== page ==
Egyptian Football Association (EFA) president Samir Zaher has hinted that Egypt may for the second time this year postpone or suspend professional soccer league matches because of the political unrest in the country and the role of militant soccer fans in clashes with security forces.
Mr. Zaher’s suggestions came on the third day of mass demonstrations in Cairo and other Egyptian cities calling for an end to military rule. The protests that escalated into fighting on Cairo’s Tahrir Square as well as in the Mediterranean port city of Alexandria, in which at least 11 people were killed and hundreds of others wounded are in demand of an end to military rule.
Many Egyptians fear that the military that took over in February from ousted President Hosni Mubarak with a pledge to lead the country to democracy within six months is determined to hold on to power with a democratic façade on which they can impose their will.
Highly politicized, militant, street-battle hardened soccer fans joined the protests in Cairo late on Saturday forcing police and units of the paramilitary Central Security Force to initially retreat in a replay of demonstrations early this year that forced Mr. Mubarak to resign in which the soccer fans or ultras played a key role. The EFA at the time suspended professional soccer for a period of three months in a bid to prevent the soccer pitch from becoming an opposition rallying point.
Military police using tear gas and rubber bullets Sunday evacuated briefly evacuated Tahrir Square pushing protesters into a warren of nearby streets and alleys but the protesters led by the fans or ultras – militant soccer fan groups modelled on similar organizations in Italy and Serbia –- retook it later in the evening. Protesters and security forces clashed again on Monday.
Mr. Zaher said the EFA would meet with representatives of the military-appointed government to discuss next month’s scheduled resumption of Premier League matches. Egypt launches on November 28 a phased parliamentary election that will last in to January. Many fear that the clashes on Tahrir Square are a forewarning of violence that could occur in the election period, the first polling since Mr. Mubarak’s downfall.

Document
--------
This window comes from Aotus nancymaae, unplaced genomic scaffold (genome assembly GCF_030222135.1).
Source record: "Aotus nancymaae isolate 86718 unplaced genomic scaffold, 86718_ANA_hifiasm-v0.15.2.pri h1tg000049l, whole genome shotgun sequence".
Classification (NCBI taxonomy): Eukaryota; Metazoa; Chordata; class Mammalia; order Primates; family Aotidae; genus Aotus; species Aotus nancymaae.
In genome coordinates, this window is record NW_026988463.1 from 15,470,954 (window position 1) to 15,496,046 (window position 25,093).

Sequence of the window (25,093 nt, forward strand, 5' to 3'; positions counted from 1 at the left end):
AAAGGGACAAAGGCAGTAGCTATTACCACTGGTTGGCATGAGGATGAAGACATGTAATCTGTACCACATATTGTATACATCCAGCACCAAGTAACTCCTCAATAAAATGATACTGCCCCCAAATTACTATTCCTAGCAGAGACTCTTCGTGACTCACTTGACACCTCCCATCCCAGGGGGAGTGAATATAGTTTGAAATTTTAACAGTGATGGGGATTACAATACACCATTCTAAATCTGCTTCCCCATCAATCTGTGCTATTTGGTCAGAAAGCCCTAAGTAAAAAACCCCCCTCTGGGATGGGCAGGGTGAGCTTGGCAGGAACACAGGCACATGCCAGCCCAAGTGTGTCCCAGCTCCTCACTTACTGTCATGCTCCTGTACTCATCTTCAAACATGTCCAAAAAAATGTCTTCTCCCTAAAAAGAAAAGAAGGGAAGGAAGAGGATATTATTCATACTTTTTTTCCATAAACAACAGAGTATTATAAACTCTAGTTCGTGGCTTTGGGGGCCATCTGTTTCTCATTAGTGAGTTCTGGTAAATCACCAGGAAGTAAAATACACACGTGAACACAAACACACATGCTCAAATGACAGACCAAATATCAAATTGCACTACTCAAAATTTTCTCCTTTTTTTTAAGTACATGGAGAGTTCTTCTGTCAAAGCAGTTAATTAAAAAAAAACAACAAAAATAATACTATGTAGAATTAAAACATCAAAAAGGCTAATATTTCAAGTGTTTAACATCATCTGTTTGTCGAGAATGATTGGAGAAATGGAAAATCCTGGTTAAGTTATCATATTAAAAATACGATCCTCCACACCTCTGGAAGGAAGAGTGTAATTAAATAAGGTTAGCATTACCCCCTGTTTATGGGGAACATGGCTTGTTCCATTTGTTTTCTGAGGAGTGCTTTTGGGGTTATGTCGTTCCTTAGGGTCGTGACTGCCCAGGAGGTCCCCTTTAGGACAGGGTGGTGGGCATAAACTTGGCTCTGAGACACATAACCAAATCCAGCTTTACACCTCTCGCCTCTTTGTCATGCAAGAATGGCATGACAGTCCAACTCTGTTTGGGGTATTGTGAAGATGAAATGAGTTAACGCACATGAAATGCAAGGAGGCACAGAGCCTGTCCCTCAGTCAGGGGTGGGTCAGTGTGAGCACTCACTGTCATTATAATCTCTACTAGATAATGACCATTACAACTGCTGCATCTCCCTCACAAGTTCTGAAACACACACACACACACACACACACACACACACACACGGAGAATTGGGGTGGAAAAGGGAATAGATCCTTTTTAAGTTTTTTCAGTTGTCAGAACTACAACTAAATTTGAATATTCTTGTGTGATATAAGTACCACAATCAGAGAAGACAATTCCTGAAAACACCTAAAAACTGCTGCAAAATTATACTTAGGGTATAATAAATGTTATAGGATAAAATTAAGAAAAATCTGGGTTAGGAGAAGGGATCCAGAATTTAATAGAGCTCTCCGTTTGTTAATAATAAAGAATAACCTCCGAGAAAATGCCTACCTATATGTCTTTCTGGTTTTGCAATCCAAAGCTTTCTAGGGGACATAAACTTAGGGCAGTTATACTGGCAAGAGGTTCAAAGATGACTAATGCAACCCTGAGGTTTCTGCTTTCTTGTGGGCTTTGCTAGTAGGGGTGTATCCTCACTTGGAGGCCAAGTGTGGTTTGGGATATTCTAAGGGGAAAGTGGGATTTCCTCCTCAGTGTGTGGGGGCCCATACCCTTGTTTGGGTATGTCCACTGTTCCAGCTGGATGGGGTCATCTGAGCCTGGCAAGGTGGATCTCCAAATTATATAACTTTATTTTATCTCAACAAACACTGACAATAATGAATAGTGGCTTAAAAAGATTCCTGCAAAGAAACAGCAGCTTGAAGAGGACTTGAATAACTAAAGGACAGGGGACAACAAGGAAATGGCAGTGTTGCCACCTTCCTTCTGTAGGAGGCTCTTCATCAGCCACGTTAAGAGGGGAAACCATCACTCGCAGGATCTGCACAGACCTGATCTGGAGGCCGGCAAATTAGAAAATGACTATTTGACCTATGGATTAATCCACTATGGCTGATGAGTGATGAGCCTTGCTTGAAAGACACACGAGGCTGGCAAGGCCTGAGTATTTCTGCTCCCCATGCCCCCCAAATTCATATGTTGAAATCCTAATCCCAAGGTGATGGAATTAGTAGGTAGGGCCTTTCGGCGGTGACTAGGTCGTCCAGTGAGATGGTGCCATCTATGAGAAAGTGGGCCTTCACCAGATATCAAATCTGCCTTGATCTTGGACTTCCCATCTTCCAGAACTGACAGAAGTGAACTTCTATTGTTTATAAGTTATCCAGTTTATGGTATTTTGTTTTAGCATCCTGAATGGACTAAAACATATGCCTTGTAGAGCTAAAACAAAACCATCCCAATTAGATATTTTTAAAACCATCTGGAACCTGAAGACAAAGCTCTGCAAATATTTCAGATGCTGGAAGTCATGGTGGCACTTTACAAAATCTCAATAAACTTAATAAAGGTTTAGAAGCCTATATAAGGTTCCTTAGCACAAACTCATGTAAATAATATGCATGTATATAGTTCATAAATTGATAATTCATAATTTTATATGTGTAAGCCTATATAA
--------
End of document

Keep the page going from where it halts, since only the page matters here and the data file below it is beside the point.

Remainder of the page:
“Egypt is going through a critical phase that could have an impact on the future of football in the country. As a football official, I am urging all those who are involved in the game in Egypt to unite for the sake of keeping the sport alive. We will be calling for a meeting involving club officials and higher authorities in order to discuss the current situation and plan for the future of Egyptian football,” Mr. Zaher told a press conference in Cairo.
There is little chance that the ultras will heed Mr. Zaher’s call. The ultras view Mr. Zaher as a corrupt remnant of the Mubarak regime and have repeatedly demanded his resignation.
Militant supporters of crowned Cairo club Al Ahly unfurled a huge banner denouncing the EFA as thieves and taunting the EFA and Mr. Zaher as remnants of the corrupt Mubarak regime at a premier league match earlier this month. Amid a flurry of fireworks, the fans also took the media to task for supporting government efforts to curb their militant ways of cheering their team with fireworks, flares, smoke guns and loud chanting.
In response, Mr. Zaher warned that the disturbances caused by the militants could lead to a suspension or cancellation of the current premier league season. The EFA recently ordered Al Ahly and its arch rival Al Zamalek to play two home matches behind closed doors because of militant fan conduct.
The EFA has been trying unsuccessfully for some time to curb politically motivated militant soccer fan activism that since early September resulted in repeated clashes with security forces in which more than 150 people have been wounded as well as the fans participating in the storming of the Israeli embassy in Cairo in which three people died and some 1,200 others were wounded.
Fourteen soccer fans are standing trial in two different cases for the riots. The courts are scheduled to issue verdicts by the end of the month.
In response to the EFA measures, fans of Al Ahly arch Cairo rival Zamalek invaded earlier this month Cairo Stadium during their teams match against Ittihad al-Shorta, the premier league team owned by the police. Dozens were arrested in clashes with security forces. Local TV channels broadcast images of riot police armed with batons carrying a limp body up the stairs of the stadium.
“It is very difficult to continue playing amid these troubles. We tried to prevent riots, but supporters considered the punishments provocative. What Zamalek supporters did is a violation of all rules. Where is the security necessary to continue the league?” Mr. Zaher said at the time on Egyptian TV.
In a statement, the Ultras White Knights (UWK), the militant Zamalek support group responded to Mr. Zaher, saying that “these people are remnants of the former regime. They will not determine our destiny. We suffered a lot from injustice and repression in the past, but we stood up to that with pride. We fought with all our might to maintain our principles and freedom. We thought justice and freedom would come after our revolution. We will continue in our defence of freedom even with our blood. Our war with the EFA will continue until we win and see the corrupt people in prison.”
That war has now taken on bigger dimensions. Mr. Zaher’s suggestion that the premier league could be postponed or suspended will fuel militant soccer fan convictions that the EFA president is a stooge of the former regime its military successors. Increasingly, the militants believe that it will take putting an end to military rule to clean up Egyptian soccer.